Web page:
, 46:156 | Cite as

Crassulacean acid metabolism in the epiphytic fern Patycerium bifurcatum

  • G. Rut
  • J. Krupa
  • Z. Miszalski
  • A. Rzepka
  • I. ŚlesakEmail author
Brief Communication


The epiphytic fern Platycerium bifurcatum grows in different habitats characterized by drought and high irradiance stress. The plant shows diurnal malate oscillations, indicative for CAM expression only in cover leaves, but not in sporotrophophyll. In P. bifurcatum cover leaves exposed to high irradiance and desiccation, the decrease in both CO2 assimilation (P N) and stomatal conductance (g s) was accompanied with occurrence of diurnal malate oscillations. Exogenously applied abscisic acid (ABA) induced the decrease in P N and g s, but no clear change in malate oscillations. The measurements of the maximum quantum efficiency of photosystem 2 (Fv/Fm) under high irradiance showed distinct photoinhibition, but no clear changes in Fv/Fm due to desiccation and ABA-treatment were found.

Additional key words

abscisic acid chlorophyll fluorescence drought stress malate net photosynthetic rate photosystem 2 stomatal conductance 



abscisic acid


the maximum quantum efficiency of photosystem 2


stomatal conductance


malic enzymes [EC]


oxaloacetic acid


net photosynthetic rate




phosphoenolpyruvate carboxylase (EC


phosphoenolpyruvate carboxykinase (EC


  1. Benzing, D.H.: The vegetative basis of vascular epiphytism.-Selbyana 9: 23–43, 1986.Google Scholar
  2. Black, C.C., Osmond, C.B.: Crassulacean acid metabolism photosynthesis: ‘working the night shift’.-Photosynth. Res. 76: 329–341, 2003.PubMedCrossRefGoogle Scholar
  3. Broetto, F., Lüttge, U., Ratajczak, R.: Influence of light intensity and salt-treatment on mode of photosynthesis and enzymes of the antioxidative response system of Mesembryanthemum crystallinum.-Funct. Plant Biol. 29: 13–23, 2002.CrossRefGoogle Scholar
  4. Carter, J.P., Martin, C.E.: The occurrence of crassulacean acid metabolism among epiphytes in a high-rainfall region of Costa Rica.-Selbyana 15: 104–106, 1994.Google Scholar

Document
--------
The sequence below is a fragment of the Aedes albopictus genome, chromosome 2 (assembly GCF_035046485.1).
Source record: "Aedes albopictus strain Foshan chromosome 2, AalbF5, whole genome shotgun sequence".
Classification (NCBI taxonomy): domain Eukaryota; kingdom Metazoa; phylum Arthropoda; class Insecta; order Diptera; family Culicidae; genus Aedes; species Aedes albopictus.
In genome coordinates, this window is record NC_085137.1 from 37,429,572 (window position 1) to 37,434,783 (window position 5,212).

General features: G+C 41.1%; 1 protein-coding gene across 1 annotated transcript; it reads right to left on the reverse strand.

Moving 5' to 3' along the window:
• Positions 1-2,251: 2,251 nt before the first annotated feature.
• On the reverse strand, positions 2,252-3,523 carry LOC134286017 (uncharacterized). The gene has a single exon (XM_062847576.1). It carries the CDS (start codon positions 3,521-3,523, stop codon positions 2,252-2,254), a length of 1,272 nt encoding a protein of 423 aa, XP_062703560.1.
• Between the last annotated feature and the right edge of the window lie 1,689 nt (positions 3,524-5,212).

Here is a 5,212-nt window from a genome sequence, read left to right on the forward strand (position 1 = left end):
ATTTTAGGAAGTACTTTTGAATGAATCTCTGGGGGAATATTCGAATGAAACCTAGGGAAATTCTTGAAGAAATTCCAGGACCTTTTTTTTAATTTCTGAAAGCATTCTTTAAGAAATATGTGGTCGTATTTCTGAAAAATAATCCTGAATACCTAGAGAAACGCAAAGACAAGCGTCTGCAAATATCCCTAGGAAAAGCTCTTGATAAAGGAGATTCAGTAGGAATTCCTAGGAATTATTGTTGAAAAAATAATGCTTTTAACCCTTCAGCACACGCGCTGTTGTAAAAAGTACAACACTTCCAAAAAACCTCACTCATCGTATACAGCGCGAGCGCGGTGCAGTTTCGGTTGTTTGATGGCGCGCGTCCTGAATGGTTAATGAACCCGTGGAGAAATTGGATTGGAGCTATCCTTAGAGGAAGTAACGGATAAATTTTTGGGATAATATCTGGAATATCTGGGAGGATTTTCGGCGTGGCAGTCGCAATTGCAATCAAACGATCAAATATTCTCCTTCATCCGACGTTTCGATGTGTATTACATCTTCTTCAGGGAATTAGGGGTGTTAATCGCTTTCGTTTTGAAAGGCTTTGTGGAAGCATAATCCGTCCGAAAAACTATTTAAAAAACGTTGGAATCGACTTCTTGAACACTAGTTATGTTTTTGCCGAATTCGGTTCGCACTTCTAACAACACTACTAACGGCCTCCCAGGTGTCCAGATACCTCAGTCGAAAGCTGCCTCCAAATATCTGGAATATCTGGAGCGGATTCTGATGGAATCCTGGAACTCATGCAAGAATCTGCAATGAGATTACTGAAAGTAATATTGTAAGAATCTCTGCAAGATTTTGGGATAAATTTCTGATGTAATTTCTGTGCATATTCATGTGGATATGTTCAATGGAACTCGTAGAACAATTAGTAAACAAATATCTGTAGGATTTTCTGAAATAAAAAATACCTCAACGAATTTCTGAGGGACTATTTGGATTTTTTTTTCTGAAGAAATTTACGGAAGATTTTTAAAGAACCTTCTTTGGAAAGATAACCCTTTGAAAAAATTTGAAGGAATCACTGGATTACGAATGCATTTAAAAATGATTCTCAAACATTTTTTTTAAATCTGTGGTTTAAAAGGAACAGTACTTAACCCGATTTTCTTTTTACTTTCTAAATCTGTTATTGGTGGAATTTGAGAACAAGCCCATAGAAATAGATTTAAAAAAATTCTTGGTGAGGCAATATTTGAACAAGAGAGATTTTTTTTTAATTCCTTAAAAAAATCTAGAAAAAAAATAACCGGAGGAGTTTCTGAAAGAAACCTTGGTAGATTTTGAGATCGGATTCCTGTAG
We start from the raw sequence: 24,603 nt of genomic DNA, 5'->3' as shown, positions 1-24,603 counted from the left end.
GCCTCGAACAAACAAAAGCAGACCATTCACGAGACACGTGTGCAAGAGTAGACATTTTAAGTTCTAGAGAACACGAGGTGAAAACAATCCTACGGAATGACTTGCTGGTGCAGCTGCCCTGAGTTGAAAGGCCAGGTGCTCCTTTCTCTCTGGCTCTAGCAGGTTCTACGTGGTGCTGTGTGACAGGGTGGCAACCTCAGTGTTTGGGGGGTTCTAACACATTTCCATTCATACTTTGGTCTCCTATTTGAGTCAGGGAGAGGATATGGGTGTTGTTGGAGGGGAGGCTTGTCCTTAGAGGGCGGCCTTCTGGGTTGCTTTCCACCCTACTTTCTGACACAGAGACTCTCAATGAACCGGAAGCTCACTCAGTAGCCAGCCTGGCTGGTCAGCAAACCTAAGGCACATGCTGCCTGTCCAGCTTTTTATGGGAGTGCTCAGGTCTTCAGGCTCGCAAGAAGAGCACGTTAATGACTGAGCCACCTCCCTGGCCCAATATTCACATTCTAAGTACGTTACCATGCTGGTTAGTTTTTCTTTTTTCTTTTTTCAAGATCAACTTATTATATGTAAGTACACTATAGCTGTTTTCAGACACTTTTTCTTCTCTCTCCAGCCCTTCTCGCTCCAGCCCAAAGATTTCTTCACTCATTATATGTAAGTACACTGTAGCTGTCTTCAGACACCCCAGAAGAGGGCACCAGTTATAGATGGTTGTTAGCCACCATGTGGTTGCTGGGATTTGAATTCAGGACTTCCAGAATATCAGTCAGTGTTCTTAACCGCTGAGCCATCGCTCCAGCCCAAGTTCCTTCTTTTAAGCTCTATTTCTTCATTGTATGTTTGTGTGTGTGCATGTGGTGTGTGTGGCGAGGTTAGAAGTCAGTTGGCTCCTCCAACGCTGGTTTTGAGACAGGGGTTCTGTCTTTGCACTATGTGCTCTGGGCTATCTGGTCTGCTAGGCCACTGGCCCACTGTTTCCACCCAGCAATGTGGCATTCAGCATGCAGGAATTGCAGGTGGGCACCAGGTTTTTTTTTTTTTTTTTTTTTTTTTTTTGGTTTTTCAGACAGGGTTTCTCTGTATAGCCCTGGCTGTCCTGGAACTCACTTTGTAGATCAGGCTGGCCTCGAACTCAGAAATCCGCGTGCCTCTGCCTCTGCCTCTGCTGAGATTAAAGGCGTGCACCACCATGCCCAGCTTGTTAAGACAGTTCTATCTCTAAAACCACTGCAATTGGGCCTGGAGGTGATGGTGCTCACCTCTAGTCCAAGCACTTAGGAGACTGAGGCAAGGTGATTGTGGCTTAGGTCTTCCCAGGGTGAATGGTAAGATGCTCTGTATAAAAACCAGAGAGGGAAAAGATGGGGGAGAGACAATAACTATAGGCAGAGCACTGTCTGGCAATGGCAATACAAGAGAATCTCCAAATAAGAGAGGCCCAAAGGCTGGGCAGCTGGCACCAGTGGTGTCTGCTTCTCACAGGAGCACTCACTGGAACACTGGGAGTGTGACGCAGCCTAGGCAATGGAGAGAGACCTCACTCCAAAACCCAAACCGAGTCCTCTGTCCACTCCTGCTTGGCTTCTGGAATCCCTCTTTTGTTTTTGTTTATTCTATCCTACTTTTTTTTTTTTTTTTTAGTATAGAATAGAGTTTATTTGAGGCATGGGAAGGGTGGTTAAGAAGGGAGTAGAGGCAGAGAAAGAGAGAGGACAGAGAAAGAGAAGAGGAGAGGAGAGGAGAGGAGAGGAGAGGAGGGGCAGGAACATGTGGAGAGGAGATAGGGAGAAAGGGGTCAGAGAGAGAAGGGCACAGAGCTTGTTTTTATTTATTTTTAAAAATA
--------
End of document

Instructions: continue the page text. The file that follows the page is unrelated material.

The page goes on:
5. Chu, C., Dai, Z., Ku, M.S.B., Edwards, G.E.: Induction of Crassulacean acid metabolism in the facultative halophyte Mesembryanthemum crystallinum by abscisic acid.-Plant Physiol. 93: 1253–1260, 1990.PubMedCrossRefGoogle Scholar
  6. Cushman, J.C., Bohnert, H.J.: Crassulacean acid metabolism: Molecular genetics.-Annu. Rev. Plant Physiol. Plant mol. Biol. 50: 305–332, 1999.PubMedCrossRefGoogle Scholar
  7. Cushman, J.C., Borland, A.M.: Induction of Crassulacean acid metabolism by water limitation.-Plant Cell Environ. 25: 295–310, 2002.PubMedCrossRefGoogle Scholar
  8. Griffiths, H.: Carbon dioxide concentrating mechanisms and the evolution of CAM in vascular epiphytes.-In: Lüttge, U. (ed.): Vascular Plants as Epiphytes: Evolution and Ecophysiology. Pp. 42–86. Springer-Verlag, Berlin-Heidelberg-New York-London-Paris-Tokyo-Hong Kong 1989.Google Scholar
  9. Hew, C.-S., Wong, Y.S.: Photosynthesis and respiration of ferns in relation to their habitat.-Amer. Fern J. 64: 40–48, 1974.CrossRefGoogle Scholar
  10. Holtum, J.A.M., Winter, K.: Degrees of crassulacean acid metabolism in tropical epiphytic and lithophytic ferns.-Aust. J. Plant Physiol. 26: 749–757, 1999.CrossRefGoogle Scholar
  11. Kluge, M., Avadhani, P.N., Goh, C.J.: Gas exchange and water relations in epiphytic tropical ferns.-In: Lüttge, U. (ed.): Vascular Plants as Epiphytes: Evolution and Ecophysiology. Pp. 87–108. Springer-Verlag, Berlin-Heidelberg-New York-London-Paris-Tokyo-Hong Kong 1989.Google Scholar
  12. Libik, M., Pater, B., Elliot, S., Ślesak, I., Miszalski, Z.: Malate accumulation in different organs of Mesembryanthemum crystallinum L. following age-dependent or salinity-triggered CAM metabolism.-Z. Naturforsch. 59c: 223–228, 2004.Google Scholar